Google apparently has changed its approval process for devices to use its software (that'd be Android), cracking down on the way the software is changed and how third-party partnerships will be handled, according to the folks at Bloomberg. Now, companies that want access to the latest version of Android will need approval of the things they want to do to it. And that approval will come from none other than Andy Rubin.
Google says it is going to tighten and enforce "non-fragmentation clauses," that intend to limit things like customization of the interface, and how manufacturers can partner with other services like Facebook or Microsoft. Bloomberg tells us that things have already gotten heated, with complaints to the U.S. Justice Department being lodged. There's also mention that Google has tried to hold back the release of devices on Verizon because they make use of the Bing services. Hello, HTC Merge, maybe that's why you disappeared for a while.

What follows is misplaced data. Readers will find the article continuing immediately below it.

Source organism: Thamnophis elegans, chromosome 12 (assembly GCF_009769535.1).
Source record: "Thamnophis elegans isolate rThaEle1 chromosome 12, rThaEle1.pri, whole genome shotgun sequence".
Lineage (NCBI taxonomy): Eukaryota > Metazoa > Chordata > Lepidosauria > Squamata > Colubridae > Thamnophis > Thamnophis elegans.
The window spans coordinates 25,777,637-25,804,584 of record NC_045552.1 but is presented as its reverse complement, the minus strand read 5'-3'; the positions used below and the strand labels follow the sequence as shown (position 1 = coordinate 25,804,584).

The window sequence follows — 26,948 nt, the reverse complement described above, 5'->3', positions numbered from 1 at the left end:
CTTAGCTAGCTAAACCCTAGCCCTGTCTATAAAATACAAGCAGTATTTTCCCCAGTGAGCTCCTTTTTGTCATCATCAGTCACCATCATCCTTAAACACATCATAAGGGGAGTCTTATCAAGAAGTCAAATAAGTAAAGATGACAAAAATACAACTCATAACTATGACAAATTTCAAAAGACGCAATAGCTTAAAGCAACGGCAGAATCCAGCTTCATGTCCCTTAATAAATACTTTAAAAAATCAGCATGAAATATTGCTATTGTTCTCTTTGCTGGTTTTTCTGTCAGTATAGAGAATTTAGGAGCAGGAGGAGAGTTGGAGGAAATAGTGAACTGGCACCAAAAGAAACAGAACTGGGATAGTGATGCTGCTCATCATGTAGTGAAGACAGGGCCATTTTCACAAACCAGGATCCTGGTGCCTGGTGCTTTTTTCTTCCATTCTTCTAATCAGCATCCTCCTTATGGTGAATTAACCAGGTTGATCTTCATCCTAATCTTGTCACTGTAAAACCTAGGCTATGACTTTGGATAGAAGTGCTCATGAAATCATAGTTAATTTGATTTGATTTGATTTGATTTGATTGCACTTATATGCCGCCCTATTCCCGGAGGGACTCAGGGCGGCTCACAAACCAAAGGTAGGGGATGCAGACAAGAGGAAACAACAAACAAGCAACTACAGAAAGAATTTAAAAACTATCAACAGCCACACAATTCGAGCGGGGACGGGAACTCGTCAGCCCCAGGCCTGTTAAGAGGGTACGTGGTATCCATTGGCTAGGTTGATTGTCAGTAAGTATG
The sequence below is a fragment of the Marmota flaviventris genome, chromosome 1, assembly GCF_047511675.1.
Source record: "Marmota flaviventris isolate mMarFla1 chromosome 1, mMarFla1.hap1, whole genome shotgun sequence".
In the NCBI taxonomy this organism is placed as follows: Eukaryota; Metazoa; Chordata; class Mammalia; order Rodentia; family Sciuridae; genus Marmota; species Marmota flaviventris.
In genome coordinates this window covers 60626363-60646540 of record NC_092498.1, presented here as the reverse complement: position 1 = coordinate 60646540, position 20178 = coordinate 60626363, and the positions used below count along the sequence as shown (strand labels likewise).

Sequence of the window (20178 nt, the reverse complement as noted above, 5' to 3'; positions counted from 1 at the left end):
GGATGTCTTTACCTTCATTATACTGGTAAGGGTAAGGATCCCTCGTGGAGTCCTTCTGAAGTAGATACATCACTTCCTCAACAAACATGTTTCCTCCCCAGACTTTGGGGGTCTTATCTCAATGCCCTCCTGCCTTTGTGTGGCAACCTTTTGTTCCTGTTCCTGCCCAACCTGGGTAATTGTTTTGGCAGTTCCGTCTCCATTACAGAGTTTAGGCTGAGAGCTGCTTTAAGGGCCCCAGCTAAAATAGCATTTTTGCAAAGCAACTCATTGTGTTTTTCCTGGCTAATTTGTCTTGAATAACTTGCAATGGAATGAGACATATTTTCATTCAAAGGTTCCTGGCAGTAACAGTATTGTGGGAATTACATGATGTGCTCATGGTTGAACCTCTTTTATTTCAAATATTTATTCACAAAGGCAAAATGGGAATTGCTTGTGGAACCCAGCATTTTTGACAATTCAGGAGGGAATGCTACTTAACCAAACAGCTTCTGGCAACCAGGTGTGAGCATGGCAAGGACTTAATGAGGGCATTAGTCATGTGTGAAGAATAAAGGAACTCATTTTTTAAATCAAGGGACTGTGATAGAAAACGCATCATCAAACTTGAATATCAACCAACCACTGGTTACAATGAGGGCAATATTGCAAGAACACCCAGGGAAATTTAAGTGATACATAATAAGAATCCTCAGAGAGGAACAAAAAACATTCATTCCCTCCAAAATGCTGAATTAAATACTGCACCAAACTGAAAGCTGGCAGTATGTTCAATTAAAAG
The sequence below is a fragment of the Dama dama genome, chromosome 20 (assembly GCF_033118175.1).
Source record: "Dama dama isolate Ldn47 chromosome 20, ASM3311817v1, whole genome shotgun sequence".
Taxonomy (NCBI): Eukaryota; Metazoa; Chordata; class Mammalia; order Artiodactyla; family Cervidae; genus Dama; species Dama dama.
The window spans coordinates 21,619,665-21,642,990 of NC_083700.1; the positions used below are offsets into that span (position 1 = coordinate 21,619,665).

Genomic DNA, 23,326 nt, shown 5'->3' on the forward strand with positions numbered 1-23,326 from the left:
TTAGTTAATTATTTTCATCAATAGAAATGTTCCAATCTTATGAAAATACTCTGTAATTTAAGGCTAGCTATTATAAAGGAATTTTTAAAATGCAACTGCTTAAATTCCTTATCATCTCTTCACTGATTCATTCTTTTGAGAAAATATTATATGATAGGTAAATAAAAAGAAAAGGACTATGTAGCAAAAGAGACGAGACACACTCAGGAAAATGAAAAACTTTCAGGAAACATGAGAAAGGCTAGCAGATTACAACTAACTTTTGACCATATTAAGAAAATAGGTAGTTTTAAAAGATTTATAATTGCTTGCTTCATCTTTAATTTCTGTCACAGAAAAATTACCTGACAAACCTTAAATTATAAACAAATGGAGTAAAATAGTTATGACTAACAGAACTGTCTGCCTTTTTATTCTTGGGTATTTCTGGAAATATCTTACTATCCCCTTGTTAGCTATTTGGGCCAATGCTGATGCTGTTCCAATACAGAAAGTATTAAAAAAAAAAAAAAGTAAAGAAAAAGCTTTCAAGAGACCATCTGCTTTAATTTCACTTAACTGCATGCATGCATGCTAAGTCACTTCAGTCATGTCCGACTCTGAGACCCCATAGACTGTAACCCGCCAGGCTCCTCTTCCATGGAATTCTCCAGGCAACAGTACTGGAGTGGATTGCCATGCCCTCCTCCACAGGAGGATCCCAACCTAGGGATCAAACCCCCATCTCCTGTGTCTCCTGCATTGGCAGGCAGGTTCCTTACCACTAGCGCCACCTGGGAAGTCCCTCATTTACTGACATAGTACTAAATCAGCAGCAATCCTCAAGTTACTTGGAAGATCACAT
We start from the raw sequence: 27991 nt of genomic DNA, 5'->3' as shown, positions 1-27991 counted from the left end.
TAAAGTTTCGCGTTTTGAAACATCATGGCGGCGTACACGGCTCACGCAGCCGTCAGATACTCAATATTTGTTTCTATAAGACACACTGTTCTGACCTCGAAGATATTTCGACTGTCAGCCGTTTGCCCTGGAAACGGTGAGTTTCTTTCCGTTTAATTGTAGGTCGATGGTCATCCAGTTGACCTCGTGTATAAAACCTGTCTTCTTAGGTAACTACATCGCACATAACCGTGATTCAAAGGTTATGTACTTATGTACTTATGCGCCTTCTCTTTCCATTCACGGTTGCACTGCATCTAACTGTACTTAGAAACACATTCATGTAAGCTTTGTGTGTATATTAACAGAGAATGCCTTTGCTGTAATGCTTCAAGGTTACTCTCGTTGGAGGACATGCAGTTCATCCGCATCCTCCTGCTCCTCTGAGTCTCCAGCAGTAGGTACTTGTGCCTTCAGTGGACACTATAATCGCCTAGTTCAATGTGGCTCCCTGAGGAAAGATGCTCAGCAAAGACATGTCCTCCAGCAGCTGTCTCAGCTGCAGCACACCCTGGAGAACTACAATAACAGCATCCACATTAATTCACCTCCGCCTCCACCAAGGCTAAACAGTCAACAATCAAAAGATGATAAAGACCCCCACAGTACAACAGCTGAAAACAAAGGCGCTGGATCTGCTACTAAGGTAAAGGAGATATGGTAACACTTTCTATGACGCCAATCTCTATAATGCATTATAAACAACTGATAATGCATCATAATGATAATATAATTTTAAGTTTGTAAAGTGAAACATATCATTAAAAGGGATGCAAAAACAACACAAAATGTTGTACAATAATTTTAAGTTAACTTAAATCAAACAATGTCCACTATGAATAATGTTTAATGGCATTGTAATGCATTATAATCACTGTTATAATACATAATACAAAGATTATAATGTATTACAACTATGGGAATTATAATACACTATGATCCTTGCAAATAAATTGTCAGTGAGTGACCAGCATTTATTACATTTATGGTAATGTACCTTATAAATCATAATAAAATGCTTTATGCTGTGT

While I'm all for keeping crappy software away from hot, new devices like the Evo 3D, I'm certain that this doesn't mean the end of manufacturer skins. And it shouldn't -- many enjoy the extras that come with manufacturer enhanced user interfaces, and a bit of curation by Google should make for an easier upgrade path. But I fear this is going to greatly affect the release cycle of the source code for the AOSP project, and not for the better. We'll just have to wait and see how this develops. [Bloomberg BusinessWeek] Thanks, everyone who sent this in!